A resource for safe and effective troubleshooting from the leaders in simulation-based training environment.

Greetings once again, Troubleshooters, and welcome to Troubleshooting Thursdays! If you saw last week’s post, you’ll know we were talking about using 3D tech training environment in immersive learning.

Just to recap, anything that allows training to be more experiential and life-like makes it more immersive. It doesn’t have to be technological; for example, role-play training environment and physical simulators are also immersive. But with the advent of state-of-the-art immersive technologies such as 3D, virtual and augmented reality, and life-like software-based simulations, it’s becoming increasingly easier to provide trainees with a life-like immersive experience generated by technology. And the more immersive a training environment is, the better the learning that takes place.

That’s important to Directors of Technical Training, of course, but here are three reasons it should also matter to manufacturing executives.

1. You can reduce your training investment without sacrificing quality

In the same way that video conferencing now lets people who are geographically far apart meet without paying for travel and accommodation, 3D immersive training technologies can help companies dramatically reduce their training budgets.

Training with digital immersive technologies opens up a whole world of training cost savings. It’s far less expensive than flying trainees into a central training site, putting them up in a hotel for a week, and buying them three meals a day.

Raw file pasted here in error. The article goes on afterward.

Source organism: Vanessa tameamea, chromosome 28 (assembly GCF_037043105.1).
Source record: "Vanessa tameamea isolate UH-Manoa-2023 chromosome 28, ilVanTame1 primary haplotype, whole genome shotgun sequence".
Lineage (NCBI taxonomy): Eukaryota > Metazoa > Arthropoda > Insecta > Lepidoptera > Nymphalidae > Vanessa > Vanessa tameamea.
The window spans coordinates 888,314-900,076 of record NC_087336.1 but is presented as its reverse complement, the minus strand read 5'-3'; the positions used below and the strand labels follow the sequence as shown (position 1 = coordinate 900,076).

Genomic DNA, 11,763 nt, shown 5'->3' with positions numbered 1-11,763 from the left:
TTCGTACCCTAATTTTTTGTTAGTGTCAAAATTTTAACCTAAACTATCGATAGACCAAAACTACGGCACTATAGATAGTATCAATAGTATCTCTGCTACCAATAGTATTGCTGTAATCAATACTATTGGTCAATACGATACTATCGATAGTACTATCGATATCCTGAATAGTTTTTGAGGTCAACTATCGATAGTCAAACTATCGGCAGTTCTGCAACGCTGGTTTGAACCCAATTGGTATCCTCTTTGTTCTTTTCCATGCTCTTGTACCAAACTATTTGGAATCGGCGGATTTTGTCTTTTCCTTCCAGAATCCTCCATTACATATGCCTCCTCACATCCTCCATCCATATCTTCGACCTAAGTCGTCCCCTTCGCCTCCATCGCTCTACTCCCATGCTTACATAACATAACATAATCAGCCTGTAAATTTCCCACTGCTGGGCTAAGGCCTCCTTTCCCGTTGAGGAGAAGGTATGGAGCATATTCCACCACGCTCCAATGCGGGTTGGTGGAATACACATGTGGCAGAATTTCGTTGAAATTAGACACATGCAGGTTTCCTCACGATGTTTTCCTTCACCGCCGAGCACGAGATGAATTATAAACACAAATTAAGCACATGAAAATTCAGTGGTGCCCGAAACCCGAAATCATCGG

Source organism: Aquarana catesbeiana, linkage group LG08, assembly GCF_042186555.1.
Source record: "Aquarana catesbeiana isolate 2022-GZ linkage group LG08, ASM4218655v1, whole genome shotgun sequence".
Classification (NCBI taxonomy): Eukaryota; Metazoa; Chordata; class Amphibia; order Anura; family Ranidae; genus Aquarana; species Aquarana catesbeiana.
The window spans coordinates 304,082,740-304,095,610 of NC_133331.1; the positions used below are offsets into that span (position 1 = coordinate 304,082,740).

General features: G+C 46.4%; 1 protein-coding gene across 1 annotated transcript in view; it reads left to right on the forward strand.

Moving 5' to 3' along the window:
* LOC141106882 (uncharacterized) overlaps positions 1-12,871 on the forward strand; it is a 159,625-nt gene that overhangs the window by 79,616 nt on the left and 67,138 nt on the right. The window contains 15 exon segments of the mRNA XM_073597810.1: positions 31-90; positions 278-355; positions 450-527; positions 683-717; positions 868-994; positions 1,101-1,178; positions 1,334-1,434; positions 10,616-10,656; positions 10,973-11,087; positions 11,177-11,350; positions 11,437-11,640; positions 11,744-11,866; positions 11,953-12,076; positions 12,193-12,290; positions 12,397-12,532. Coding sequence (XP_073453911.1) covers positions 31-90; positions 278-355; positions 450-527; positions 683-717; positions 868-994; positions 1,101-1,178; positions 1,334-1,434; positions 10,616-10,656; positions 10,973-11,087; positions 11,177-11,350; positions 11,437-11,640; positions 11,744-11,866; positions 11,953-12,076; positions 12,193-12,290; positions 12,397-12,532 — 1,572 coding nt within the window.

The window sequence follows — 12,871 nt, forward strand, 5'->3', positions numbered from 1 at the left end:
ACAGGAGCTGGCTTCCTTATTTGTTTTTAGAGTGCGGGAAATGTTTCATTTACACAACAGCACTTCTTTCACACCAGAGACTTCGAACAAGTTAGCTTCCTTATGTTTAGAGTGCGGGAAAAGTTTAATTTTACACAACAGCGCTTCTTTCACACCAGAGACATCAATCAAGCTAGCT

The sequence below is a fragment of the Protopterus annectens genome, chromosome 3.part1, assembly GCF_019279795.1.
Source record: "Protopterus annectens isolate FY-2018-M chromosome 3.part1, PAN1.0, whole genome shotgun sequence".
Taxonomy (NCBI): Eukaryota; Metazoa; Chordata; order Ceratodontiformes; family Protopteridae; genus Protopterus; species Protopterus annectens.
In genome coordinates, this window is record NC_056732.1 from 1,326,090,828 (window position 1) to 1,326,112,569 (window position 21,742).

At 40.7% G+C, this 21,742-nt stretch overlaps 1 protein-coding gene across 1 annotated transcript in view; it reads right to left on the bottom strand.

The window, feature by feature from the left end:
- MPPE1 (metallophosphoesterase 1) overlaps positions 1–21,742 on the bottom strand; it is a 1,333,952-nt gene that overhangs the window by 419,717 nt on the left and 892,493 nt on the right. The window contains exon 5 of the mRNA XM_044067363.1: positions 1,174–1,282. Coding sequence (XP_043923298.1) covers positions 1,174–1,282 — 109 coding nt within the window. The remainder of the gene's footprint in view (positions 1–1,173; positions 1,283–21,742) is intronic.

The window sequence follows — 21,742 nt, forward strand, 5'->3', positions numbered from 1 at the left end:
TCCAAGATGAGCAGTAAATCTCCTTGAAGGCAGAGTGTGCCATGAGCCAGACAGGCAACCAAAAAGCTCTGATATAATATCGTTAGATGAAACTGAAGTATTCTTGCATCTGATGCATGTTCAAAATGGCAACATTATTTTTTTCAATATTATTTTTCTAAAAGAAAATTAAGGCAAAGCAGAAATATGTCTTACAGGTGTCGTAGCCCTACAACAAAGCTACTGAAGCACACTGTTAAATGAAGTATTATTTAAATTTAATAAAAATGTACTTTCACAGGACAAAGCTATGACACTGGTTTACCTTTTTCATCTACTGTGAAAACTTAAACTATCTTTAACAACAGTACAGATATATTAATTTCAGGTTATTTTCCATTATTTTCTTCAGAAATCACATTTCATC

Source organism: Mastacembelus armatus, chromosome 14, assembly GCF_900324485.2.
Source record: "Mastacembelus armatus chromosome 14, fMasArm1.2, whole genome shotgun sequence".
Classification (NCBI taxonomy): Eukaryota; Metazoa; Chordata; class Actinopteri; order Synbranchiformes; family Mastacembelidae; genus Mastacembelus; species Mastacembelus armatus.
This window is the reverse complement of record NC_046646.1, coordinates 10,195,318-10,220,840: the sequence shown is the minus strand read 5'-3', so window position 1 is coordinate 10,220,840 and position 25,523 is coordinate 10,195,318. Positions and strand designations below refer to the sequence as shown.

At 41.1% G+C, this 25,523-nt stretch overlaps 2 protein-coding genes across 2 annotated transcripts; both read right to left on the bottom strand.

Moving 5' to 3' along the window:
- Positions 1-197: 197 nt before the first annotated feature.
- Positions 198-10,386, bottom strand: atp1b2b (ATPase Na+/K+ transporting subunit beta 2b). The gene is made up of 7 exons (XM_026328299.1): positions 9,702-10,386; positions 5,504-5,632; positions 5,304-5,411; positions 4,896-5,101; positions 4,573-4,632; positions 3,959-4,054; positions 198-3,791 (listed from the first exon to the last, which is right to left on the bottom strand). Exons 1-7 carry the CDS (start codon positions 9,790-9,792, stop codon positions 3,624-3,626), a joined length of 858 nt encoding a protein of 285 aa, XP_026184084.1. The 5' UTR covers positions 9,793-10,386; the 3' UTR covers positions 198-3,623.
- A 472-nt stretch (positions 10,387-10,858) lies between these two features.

Not only that, it doesn’t impact normal business processes. For example, your production line doesn’t have to come to a screeching halt while maintenance staff are being trained to do repairs on a critical piece of production-line equipment.

Finally, digital immersive training may reduce the most costly aspect of training—the employee’s paid, non-productive time. (As manufacturing executives well know, staff get a paycheck while they’re being trained, even though they aren’t contributing directly to the organization’s productivity during that time.) How? Well, if the software is engaging enough and doesn’t require an instructor, training can be done from the employee’s own computer at home, and even on his or her own time. In order for this to work, the program has to be engaging and the employee has to see the benefit to him- or herself. Basically, the more fun the training program is, the more likely trainees are to participate in the initial program and in periodic refresher courses. (Making it fun is where gamification comes in.)